McIntosh, a 2017 graduate of Henry County High School, was recently recognized by Kentucky’s sixth region of Directors of Pupil Personnel for earning perfect attendance from his first day kindergarten through his high school graduation. Zach Woods, Henry County Public Schools’ Director of Student Services, recently presented McIntosh with the recognition and a monetary reward.
“Perfect attendance wasn’t a thought I had growing up, it kind of just happened. So when I entered middle school and became self-aware of the scenario, that is when I made it a goal of mine to continue throughout the rest of my middle and high school education,” McIntosh said. “It was definitely rough, but it was worth it in the end.”
McIntosh believes his perfect attendance contributed to a high grade point average, which led to being named a Governor’s Scholar and earning several local and college scholarships. He also knows the habit will serve him well in the workforce.
“When an employer is looking for applicants, they see someone who is highly qualified but misses a lot of work, and then they see someone who is slightly less qualified, but doesn’t miss work. That employer is more likely to hire the one with perfect attendance,” McIntosh said.
While good, or even perfect attendance in McIntosh’s case, can propel a student’s success, poor attendance and chronic absenteeism – missing more than 10 percent of school per year – can be a detriment to learning and present an obstacle to future accomplishments in the classroom and beyond.
When kids are absent for an average of just two days of school per month even when the absences are excused, it can have a negative impact. These absences can affect students as early as kindergarten, according to attendanceworks.org.
For example, young elementary school students who miss an average of just two school days per month often have difficulty keeping up with their peers academically and tend to fall behind in reading.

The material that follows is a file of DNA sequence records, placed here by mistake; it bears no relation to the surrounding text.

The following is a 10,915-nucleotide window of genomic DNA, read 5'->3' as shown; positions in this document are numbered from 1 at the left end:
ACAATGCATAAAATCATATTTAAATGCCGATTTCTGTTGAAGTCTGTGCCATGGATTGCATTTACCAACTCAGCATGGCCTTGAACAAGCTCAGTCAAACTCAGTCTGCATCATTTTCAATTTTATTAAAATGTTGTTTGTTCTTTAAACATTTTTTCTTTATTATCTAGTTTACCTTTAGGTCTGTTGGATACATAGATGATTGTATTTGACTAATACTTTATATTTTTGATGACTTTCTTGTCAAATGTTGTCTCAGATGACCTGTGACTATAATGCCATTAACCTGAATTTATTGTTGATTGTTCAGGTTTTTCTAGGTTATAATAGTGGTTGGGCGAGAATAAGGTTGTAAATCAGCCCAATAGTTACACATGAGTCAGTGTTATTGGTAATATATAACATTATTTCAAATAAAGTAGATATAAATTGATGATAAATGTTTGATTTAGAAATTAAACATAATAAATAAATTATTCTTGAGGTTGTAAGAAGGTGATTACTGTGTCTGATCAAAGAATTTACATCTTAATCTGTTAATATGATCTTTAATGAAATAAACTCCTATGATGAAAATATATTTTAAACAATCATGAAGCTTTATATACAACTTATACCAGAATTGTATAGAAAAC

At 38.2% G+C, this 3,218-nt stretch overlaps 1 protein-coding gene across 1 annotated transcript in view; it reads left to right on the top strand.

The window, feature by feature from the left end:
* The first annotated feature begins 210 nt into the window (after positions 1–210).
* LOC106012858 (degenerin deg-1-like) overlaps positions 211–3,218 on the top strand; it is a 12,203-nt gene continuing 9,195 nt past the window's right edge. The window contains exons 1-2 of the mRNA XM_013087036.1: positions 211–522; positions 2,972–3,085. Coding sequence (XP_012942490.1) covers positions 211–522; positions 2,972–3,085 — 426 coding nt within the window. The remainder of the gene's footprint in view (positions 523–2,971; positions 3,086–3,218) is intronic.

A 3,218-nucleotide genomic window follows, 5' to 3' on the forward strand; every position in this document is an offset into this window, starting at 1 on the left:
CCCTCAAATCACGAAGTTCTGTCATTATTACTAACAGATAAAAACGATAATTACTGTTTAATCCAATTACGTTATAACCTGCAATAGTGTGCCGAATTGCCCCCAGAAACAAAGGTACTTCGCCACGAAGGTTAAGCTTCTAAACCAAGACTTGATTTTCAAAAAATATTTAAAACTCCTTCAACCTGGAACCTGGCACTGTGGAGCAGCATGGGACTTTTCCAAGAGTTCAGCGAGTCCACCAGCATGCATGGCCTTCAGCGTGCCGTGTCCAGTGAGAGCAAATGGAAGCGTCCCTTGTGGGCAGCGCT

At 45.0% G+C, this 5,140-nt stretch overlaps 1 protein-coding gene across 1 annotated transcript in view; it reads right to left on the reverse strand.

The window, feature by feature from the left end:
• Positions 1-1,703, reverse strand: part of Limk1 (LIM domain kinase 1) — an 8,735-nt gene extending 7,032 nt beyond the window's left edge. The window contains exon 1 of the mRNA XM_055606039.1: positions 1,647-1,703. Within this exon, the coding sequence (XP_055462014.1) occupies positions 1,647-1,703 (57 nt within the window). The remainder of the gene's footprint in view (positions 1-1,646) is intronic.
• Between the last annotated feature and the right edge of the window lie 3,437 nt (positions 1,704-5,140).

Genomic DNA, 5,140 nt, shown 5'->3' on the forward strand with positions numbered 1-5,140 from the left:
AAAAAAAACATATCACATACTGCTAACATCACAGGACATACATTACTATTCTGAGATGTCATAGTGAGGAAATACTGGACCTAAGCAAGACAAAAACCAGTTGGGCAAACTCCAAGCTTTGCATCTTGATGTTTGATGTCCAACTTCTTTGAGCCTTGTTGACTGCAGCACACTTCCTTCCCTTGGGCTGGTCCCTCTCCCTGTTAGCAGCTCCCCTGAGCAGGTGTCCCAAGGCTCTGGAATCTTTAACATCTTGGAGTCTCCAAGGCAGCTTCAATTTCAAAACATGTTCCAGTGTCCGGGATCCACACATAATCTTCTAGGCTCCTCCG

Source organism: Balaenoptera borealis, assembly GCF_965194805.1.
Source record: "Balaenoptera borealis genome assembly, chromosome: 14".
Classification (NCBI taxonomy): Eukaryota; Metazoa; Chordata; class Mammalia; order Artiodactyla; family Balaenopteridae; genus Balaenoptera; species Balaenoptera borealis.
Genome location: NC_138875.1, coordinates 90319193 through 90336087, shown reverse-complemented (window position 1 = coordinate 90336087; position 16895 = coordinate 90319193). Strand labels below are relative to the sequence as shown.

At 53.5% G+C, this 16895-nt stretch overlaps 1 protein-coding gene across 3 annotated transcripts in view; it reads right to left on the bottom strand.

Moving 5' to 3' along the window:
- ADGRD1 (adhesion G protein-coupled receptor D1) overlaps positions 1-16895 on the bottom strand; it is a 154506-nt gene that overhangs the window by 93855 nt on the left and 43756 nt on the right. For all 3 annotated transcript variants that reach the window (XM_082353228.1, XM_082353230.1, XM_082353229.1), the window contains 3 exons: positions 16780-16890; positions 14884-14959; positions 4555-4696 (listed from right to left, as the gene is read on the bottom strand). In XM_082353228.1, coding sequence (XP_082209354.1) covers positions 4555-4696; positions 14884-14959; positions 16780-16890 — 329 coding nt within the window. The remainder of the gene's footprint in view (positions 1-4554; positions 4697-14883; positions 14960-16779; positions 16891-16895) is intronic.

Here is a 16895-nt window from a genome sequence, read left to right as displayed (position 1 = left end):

“Kids who are chronically absent are more likely to miss early learning milestones and less likely to read at grade level by the third grade,” Woods said. “Those students who can’t read at grade level by third grade are then four times more likely than proficient readers to drop out somewhere along the way.”
Missing 20 percent of school by ninth grade can better predict dropout rates than test scores. Along with behavior problems and failure of core academic courses, poor student attendance is a critical early warning sign of dropout.
Missing just two days of school each month will add up to missing almost an entire month of school. Across the nation, there are 98 million school days lost to absenteeism and one in seven students is chronically absent. However, Woods acknowledged that some absences are legitimate and necessary.
“Kids are going to get sick and we’re not advocating that parents send their children to school if they are sick,” Woods said. “But certain appointments could be scheduled outside of school time and parents will schedule that time off if they value school. It’s important for parents to set that example that you should value school.”
McIntosh admits he was very lucky in that he rarely got sick, but also points out that he had a great example to follow in his parents and his mother especially. Gayla McIntosh works as the school secretary at Campbellsburg Elementary School.
“She was my ride to school every day and her working there made it even easier for me to want to go to school each and every day,” McIntosh said. “My parents have always pushed me to excel in anything that I do and that was big for me because when you are younger you look up to your parents and you do what they do.”
“It’s internal – that perseverance piece of it,” Woods said. “Some kids and adults have that ability, that soft skill of making sure you go and get your job done. That you’re present and you commit to your job, making yourself invaluable to your employer.”
Still, Woods admits getting through 13 years of school without missing a single day shows an extraordinary level of effort.
“To make it your whole career without missing a single day of school?” Woods asked. “That’s pretty impressive to persevere and get up and go on to school every day. It’s one of the most important skills we can have and we should award kids for their stick-to-it-ness to go to school.”
Developing that skill as a child has stuck with McIntosh, who currently attends Eastern Kentucky University majoring in finance, and will carry him forward as he chooses a career.
“Perfect attendance is something that can help you for the rest of your life,” McIntosh said. “In school it benefitted me most in the classroom, just being in each class every day. Not missing out on all the assignments helps you stay up-to-date with your work and helps you learn more overall.”
For more information about HCPS’ attendance policies, please contact your student’s principal or Zach Woods at (502) 845-8600. Information and relevant forms are also available on the district website at http://www.henry.kyschools.us/District/Links-Forms.